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Article
February 10, 1993

The Supply of Rural Physicians

Author Affiliations

Norfolk, Va

JAMA. 1993;269(6):744. doi:10.1001/jama.1993.03500060043015
Abstract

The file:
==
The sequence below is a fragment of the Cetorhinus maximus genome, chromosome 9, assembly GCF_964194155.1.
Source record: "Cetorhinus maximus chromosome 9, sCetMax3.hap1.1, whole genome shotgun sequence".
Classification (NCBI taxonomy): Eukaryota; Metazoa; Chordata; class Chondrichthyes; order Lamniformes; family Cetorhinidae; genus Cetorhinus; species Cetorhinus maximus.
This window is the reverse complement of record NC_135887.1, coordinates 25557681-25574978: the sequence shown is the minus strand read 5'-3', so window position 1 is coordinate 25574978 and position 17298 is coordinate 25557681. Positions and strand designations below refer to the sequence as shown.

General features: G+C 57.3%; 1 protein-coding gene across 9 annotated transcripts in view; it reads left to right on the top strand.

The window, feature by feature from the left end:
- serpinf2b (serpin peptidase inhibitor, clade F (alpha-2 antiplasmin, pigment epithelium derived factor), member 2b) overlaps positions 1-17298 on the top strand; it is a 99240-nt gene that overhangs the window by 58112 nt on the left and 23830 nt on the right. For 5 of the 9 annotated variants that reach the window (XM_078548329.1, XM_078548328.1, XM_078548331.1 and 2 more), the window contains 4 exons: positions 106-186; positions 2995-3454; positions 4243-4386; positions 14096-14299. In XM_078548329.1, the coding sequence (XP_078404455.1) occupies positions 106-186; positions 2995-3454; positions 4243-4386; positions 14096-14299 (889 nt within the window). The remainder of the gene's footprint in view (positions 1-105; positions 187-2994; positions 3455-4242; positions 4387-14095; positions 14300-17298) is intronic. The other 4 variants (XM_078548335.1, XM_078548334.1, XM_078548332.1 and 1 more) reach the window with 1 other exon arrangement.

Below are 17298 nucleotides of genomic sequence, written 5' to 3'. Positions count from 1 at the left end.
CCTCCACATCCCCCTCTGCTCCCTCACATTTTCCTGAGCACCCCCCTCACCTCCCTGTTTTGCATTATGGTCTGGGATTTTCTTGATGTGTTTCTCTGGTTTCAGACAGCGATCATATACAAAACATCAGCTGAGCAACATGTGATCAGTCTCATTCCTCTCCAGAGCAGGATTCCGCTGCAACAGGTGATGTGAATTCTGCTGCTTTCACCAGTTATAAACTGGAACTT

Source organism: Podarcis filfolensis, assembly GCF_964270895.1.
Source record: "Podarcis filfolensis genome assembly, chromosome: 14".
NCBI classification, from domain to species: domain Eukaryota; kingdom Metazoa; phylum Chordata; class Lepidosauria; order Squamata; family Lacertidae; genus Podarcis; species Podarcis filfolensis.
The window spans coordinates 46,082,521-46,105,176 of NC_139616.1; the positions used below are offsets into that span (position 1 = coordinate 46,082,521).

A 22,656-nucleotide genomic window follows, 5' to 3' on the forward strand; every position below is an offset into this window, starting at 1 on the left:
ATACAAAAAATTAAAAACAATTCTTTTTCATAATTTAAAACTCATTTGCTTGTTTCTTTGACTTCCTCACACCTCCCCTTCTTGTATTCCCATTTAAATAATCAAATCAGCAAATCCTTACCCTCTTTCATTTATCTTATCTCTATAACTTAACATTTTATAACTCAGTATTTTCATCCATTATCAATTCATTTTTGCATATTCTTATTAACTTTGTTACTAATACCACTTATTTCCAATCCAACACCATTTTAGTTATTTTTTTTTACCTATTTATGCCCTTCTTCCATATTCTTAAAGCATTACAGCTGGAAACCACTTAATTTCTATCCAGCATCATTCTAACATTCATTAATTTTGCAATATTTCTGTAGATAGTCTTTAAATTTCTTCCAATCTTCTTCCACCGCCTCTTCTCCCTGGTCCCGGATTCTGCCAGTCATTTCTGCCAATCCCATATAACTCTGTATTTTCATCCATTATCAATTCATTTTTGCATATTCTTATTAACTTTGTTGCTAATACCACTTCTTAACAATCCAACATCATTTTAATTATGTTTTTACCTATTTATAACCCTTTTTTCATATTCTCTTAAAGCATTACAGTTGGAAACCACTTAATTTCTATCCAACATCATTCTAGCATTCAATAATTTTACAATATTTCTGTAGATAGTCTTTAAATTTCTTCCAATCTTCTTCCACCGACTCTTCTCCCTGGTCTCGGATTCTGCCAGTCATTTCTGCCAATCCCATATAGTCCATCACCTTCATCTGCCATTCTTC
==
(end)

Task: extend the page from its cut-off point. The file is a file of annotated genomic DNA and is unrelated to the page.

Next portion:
To the Editor.  —Rosenblatt et al1 conclude, as a result of correlational analysis, that the organization, location, and mission of US medical schools are closely related to the production of rural practitioners. These conclusions are strengthened and refined by factor analysis of the matrix of intercorrelations between 10 selected variables that they provide in Table 4 (p 1563).Three underlying factors account for 66% of the variance of this correlation matrix. Factor analysis is appropriate for this data set since the variables are intercorrelated (Kaiser-Meyer-Olkin measure of sampling adequacy = 0.69; Bartlett test of sphericity,P<.001). The percent of variance accounted for and eigenvalues of the first three factors are 35.8% (3.579), 16% (1.603), and 14.8% (1.48). The fourth factor accounts for less than 10% of the variance and has an eigenvalue less than 1.000. A three-factor model seems appropriate.The factor loadings (of.6000 or greater) of the study

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